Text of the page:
Yes, believe it or not, there is actually a molecule called Arsole... and it's a ring! It is the arsenic equivalent of pyrrole, and although it is rarely found in its pure form, it is occasionally seen as a sidegroup in the form of organic arsolyls. For more information, see the paper with probably the best title of any scientific paper I've ever come across: "Studies on the Chemistry of the Arsoles", G. Markl and H. Hauptmann, J. Organomet. Chem., 248 (1983) 269. Contrary to popular belief, however, the arsoles are not aromatic...
Furthermore, the structure where arsole is fused to a benzene ring is called 'benzarsole', and apparently when it's fused to 6 benzenes is called 'sexibenzarsole', although that molecule hasn't been synthesised yet. Another well known poisonous arsenic molecule is the simple hydride, called 'arsine', with formula AsH3.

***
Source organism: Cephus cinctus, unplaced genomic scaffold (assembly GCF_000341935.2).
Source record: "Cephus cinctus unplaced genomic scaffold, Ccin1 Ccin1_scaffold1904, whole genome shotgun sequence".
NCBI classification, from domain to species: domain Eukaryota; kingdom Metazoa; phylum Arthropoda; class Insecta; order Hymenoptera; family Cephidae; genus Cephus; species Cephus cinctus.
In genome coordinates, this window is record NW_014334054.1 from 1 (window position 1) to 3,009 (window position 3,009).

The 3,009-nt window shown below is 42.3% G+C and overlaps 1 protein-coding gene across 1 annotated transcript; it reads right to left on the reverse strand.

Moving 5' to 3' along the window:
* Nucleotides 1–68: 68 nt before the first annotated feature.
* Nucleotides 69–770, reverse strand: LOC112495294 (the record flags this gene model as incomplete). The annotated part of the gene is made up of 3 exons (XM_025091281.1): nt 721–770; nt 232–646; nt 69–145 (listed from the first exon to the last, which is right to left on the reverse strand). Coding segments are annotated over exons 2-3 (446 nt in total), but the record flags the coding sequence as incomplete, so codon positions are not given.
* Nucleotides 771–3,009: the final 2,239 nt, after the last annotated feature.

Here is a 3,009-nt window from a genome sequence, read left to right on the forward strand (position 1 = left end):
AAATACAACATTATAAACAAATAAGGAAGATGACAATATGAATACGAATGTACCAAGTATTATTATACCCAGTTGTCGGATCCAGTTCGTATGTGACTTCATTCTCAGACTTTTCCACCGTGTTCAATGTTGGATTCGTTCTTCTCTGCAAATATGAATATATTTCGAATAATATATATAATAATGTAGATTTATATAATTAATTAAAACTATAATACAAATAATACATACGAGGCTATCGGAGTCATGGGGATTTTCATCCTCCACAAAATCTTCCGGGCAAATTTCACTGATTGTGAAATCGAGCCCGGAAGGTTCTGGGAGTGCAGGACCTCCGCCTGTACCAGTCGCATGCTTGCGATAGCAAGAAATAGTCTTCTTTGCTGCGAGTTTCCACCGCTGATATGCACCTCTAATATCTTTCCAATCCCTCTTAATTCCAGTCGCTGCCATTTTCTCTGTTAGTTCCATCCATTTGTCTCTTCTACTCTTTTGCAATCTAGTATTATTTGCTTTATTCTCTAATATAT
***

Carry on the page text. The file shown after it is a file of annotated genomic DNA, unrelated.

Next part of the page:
And on a related theme, I've been told of an Aryl Selenide compound with the superb shorthand of ArSe, which is both toxic and smelly. The paper it comes from in J. Am. Chem. Soc. was published by authors from, of course, the University of Aahrus!
Also, the related molecule phosphole (which just replaces As with P) is quite amusing if you are a French speaker, since it's pronounced the same as 'fausse folle' (literally false woman), which means both a 'crazy woman' and a 'drag-queen' or 'ladyboy'.
Thanks to Neil Brookes, Nicholas Welham, Andy Shipway and Lloyd Evans for some of the info about these molecules. Another intriguing reference supplied by Patrick Wallace is: Gottfried Märkl and Hagen Hauptmann, "Unusual Substitution in an Arsole Ring", Angew. Chem. 84, (1972) 439. Thanks also to Thomas Jeanmaire for the info and translation about phosphole.